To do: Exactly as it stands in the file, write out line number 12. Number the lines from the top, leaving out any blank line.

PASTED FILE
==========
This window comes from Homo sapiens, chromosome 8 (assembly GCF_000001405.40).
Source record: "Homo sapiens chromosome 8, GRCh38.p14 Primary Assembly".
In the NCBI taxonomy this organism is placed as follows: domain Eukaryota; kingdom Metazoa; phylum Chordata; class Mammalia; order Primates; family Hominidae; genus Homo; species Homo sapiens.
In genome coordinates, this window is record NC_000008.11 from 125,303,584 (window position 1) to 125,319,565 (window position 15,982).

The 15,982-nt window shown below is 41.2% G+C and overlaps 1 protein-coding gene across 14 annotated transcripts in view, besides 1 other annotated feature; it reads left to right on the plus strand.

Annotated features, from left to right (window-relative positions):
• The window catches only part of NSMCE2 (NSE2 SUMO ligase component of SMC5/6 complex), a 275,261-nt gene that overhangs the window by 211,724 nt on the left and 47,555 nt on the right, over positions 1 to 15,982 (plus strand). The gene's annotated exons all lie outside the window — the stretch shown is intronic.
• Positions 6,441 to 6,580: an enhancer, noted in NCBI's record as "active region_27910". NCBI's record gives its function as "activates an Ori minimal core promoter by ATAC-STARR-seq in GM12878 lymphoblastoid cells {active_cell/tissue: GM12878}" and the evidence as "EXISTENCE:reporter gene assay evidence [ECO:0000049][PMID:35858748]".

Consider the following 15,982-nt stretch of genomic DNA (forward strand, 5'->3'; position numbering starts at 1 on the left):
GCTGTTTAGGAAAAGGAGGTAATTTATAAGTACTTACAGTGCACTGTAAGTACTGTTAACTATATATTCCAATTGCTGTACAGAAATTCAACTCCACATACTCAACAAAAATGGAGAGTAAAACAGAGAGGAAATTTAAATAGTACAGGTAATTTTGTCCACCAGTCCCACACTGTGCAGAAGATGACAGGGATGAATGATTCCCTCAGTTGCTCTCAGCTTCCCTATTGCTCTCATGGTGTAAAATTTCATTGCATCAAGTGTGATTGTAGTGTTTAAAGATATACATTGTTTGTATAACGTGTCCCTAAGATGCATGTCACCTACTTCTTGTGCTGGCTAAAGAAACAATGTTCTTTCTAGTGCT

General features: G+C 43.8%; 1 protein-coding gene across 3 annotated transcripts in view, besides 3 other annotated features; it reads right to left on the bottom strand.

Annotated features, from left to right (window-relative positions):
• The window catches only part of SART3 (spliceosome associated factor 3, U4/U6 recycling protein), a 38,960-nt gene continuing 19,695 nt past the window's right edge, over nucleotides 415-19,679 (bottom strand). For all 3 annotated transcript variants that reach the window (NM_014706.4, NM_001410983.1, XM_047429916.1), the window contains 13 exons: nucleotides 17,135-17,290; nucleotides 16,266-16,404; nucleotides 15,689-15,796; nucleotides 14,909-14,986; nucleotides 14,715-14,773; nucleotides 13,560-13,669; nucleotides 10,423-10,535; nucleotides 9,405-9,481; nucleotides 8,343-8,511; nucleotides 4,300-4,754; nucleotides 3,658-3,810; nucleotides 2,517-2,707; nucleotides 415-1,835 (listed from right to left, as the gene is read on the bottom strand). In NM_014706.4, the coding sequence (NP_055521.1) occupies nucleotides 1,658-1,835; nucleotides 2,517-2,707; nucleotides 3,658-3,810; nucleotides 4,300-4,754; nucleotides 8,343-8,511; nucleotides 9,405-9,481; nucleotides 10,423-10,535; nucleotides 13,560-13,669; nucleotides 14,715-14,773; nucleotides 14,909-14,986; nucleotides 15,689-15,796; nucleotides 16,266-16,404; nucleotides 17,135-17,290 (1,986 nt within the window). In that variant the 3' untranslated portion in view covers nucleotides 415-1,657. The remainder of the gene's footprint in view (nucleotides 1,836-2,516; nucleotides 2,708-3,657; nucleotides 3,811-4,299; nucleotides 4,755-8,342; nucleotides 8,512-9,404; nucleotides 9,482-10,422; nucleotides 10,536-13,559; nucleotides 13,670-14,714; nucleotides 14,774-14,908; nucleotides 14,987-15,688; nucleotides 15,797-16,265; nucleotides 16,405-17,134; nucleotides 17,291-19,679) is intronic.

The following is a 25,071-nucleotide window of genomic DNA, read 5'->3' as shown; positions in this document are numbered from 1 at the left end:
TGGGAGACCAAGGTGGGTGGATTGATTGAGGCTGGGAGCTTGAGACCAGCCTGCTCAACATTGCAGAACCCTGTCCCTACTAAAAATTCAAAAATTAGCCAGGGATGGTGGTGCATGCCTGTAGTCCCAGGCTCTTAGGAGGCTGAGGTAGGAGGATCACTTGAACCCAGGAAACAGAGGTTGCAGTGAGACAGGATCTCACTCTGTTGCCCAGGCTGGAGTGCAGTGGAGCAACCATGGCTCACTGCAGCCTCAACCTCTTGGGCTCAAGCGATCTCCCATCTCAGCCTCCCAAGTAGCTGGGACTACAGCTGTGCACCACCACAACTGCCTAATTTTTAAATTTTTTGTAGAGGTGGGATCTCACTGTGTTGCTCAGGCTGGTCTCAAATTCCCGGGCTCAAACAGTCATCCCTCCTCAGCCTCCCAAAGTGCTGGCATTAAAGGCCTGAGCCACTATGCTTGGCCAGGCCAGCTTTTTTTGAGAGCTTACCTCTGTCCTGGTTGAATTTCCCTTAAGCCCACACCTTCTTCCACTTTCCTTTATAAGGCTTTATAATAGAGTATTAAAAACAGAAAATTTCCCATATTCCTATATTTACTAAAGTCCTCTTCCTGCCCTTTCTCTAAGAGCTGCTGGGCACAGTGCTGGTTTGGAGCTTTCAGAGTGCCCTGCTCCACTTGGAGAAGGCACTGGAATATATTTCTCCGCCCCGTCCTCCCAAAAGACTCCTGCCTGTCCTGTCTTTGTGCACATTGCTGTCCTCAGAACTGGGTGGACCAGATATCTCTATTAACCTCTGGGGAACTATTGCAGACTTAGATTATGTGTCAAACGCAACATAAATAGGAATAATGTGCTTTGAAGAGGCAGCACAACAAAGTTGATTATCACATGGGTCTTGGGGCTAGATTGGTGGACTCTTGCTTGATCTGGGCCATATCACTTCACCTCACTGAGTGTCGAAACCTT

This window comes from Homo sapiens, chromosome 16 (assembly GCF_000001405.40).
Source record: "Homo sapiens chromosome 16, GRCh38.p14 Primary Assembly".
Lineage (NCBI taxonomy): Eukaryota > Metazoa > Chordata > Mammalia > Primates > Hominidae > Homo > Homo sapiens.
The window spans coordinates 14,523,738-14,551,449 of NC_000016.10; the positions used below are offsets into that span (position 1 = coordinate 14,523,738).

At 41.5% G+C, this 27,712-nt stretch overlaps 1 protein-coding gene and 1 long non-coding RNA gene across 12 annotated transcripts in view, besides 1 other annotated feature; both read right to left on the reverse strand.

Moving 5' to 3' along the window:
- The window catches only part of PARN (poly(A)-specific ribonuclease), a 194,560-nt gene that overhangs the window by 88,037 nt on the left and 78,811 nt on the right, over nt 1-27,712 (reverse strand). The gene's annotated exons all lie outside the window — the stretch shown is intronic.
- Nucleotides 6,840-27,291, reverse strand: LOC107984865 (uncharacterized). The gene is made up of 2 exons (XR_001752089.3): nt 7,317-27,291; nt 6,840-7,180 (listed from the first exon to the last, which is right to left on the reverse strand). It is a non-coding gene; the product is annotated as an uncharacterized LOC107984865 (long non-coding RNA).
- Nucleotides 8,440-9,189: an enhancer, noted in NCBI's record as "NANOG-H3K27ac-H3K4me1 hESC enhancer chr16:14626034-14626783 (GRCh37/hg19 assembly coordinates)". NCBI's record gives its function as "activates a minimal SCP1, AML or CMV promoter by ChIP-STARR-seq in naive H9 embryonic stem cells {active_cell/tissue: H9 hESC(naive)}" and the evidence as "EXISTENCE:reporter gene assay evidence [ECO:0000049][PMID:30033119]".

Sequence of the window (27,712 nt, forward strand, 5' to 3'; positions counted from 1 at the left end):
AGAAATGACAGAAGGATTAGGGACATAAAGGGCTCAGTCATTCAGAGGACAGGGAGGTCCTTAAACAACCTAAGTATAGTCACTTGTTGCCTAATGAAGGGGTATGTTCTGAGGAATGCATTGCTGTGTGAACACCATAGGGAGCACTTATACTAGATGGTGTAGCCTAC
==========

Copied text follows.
Annotated features, from left to right (window-relative positions):